The Ten Best Movies of 1998
Maybe that headline should be changed to read ten favorite movies: in a year where the return of the cool tough guy ran a distant second to lowest common denominator comedy in the hearts, minds and wallets of most American moviegoers, this list opts for the likes of Ronin and Out of Sight over There's Something About Mary and The Waterboy (not that the latter pair -- huge box office champs -- made a lot of ten best lists, but the former aren't on many either). Even Saving Private Ryan and The General fit the concept of cool, although the former features a reluctant and ultimately tragic protagonist and the latter profiles the odd life and loves of a bonafide non-conformist. On so on, down the list: The Opposite of Sex features not one, but two, cool tough gals (both Oscar-worthy), while the sublime Brazilian import Central Station swaps cool for dignified but retains the toughness of character in its intrepid senior citizen (and should leap the language barrier to garner major Oscar nods). In The Mighty, A Simple Plan and The Spanish Prisoner, characters work vigorously to get in touch with their elusive coolness, with results that vary wildly. Shakespeare in Love presents the smitten playwright as the king of panicked cool, composing one of his most beloved plays on the fly while caught up in a vortex of royal and theatrical intrigue. Finally, in the restored and slightly re-edited Touch of Evil -- this year's bonus choice -- Orson Welles is reborn as dissolute bordertown cop Hank Quinlan, an operatically doomed character of flawed toughness in a movie that is the slovenly epitome of 1950s cool (and runs circles around most of the other 1998 releases).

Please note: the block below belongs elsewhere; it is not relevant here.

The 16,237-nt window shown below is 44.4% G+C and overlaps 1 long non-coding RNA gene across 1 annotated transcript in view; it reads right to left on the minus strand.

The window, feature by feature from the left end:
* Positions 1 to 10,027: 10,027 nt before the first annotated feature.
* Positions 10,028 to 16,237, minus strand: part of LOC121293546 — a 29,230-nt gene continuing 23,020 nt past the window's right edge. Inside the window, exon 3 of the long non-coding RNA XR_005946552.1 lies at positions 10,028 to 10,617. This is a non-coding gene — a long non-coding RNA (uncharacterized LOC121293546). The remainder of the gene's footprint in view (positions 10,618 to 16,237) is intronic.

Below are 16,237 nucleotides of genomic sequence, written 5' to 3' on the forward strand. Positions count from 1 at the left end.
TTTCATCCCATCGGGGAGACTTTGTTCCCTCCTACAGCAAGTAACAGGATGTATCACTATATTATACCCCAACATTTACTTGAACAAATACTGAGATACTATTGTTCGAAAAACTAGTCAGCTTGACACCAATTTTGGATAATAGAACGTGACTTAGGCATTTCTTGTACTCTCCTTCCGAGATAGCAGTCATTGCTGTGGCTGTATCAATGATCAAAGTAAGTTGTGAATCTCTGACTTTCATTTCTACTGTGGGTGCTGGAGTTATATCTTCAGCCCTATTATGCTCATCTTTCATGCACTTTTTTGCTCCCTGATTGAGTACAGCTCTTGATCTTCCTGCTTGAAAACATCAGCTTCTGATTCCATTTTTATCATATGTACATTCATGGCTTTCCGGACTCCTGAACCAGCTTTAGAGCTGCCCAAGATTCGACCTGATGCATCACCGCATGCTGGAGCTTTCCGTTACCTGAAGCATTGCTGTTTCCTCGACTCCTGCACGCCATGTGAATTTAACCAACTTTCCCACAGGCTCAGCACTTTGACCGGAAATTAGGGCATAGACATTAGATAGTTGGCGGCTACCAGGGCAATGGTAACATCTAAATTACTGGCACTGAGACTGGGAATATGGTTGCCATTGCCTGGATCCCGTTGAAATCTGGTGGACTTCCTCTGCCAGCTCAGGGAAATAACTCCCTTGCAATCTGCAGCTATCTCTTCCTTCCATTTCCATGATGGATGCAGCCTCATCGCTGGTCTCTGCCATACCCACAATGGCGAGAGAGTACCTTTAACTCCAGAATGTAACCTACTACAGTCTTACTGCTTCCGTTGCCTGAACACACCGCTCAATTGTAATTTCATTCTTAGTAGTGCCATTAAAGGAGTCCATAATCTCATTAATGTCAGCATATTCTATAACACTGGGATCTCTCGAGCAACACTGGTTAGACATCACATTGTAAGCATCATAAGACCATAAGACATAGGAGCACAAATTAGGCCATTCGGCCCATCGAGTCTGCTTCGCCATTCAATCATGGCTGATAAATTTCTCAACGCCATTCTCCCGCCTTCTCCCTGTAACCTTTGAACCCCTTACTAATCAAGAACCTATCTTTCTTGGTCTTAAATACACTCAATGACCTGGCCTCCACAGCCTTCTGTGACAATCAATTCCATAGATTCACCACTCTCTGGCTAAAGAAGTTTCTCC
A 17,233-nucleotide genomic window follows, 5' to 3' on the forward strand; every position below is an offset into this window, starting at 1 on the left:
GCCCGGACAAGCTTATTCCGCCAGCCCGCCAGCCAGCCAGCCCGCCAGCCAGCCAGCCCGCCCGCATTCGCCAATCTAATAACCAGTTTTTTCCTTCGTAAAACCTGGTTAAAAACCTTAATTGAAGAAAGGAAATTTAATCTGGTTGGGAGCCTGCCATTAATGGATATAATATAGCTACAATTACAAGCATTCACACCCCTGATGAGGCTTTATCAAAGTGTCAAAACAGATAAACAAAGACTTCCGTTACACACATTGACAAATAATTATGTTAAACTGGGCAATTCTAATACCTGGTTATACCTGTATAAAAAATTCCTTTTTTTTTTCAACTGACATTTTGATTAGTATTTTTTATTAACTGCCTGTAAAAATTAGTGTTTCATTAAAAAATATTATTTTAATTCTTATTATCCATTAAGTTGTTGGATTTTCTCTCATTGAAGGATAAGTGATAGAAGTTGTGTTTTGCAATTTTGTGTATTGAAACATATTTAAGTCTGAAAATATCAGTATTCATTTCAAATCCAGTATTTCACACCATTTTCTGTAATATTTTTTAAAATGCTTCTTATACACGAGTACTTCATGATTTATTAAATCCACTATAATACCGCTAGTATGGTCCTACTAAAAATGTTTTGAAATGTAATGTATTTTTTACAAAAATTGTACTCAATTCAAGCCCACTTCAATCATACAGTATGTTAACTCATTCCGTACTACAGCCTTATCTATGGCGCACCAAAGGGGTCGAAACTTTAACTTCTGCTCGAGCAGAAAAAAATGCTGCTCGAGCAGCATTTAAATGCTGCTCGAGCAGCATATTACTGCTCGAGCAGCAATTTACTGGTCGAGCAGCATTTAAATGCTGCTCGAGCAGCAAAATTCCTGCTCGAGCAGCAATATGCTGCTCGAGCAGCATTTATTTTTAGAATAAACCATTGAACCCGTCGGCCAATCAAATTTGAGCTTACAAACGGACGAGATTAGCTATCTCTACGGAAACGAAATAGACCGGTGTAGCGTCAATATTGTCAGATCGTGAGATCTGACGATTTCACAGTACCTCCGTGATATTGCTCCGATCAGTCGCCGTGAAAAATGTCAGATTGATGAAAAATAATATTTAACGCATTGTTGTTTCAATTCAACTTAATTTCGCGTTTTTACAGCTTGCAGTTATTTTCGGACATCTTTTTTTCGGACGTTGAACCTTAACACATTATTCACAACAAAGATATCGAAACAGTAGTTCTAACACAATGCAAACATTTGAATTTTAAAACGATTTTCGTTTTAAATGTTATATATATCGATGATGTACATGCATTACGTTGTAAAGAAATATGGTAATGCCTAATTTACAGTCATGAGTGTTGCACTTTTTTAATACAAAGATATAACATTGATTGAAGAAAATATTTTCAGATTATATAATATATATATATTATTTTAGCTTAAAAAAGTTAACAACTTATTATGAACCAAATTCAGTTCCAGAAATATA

The Ten Best Movies of 1998:
Although the midsection of this emotionally devastating summer triumph (second only to Armageddon in the year's box office tally) sags alarmingly, Steven Spielberg's unabashedly patriotic ode to the men who stormed Omaha Beach and the unwavering sense of duty that carried them through that horror would not -- could not -- be the same without the even-keeled, everyman performance of his friend Tom Hanks, who seems to be able to form a fast friendship with even the most cynical moviegoer.